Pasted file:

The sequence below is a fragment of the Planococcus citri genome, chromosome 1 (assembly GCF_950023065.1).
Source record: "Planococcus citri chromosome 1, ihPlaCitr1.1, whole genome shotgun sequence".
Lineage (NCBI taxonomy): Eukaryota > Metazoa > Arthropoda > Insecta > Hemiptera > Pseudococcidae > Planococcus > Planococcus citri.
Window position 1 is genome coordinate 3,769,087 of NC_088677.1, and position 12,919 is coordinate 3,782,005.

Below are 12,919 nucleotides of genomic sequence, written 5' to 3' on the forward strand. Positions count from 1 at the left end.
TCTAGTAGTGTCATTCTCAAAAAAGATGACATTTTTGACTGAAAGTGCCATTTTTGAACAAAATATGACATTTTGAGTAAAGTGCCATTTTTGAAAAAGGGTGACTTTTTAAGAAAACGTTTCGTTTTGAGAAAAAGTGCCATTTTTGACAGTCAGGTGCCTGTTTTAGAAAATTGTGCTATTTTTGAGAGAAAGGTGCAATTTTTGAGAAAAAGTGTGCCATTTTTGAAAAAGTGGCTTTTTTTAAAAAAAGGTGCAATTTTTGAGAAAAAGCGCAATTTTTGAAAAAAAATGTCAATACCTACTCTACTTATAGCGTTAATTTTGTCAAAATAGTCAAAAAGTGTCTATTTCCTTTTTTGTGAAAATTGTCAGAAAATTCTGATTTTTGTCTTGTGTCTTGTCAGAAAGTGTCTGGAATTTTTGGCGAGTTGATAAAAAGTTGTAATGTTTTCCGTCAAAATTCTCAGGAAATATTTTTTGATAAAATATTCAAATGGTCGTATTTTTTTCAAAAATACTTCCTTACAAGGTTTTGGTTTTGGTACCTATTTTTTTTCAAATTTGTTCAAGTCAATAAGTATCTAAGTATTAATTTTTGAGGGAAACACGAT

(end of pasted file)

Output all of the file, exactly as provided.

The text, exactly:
The sequence below is a fragment of the Planococcus citri genome, chromosome 1 (assembly GCF_950023065.1).
Source record: "Planococcus citri chromosome 1, ihPlaCitr1.1, whole genome shotgun sequence".
Lineage (NCBI taxonomy): Eukaryota > Metazoa > Arthropoda > Insecta > Hemiptera > Pseudococcidae > Planococcus > Planococcus citri.
Window position 1 is genome coordinate 3,769,087 of NC_088677.1, and position 12,919 is coordinate 3,782,005.

Below are 12,919 nucleotides of genomic sequence, written 5' to 3' on the forward strand. Positions count from 1 at the left end.
TCTAGTAGTGTCATTCTCAAAAAAGATGACATTTTTGACTGAAAGTGCCATTTTTGAACAAAATATGACATTTTGAGTAAAGTGCCATTTTTGAAAAAGGGTGACTTTTTAAGAAAACGTTTCGTTTTGAGAAAAAGTGCCATTTTTGACAGTCAGGTGCCTGTTTTAGAAAATTGTGCTATTTTTGAGAGAAAGGTGCAATTTTTGAGAAAAAGTGTGCCATTTTTGAAAAAGTGGCTTTTTTTAAAAAAAGGTGCAATTTTTGAGAAAAAGCGCAATTTTTGAAAAAAAATGTCAATACCTACTCTACTTATAGCGTTAATTTTGTCAAAATAGTCAAAAAGTGTCTATTTCCTTTTTTGTGAAAATTGTCAGAAAATTCTGATTTTTGTCTTGTGTCTTGTCAGAAAGTGTCTGGAATTTTTGGCGAGTTGATAAAAAGTTGTAATGTTTTCCGTCAAAATTCTCAGGAAATATTTTTTGATAAAATATTCAAATGGTCGTATTTTTTTCAAAAATACTTCCTTACAAGGTTTTGGTTTTGGTACCTATTTTTTTTCAAATTTGTTCAAGTCAATAAGTATCTAAGTATTAATTTTTGAGGGAAACACGAT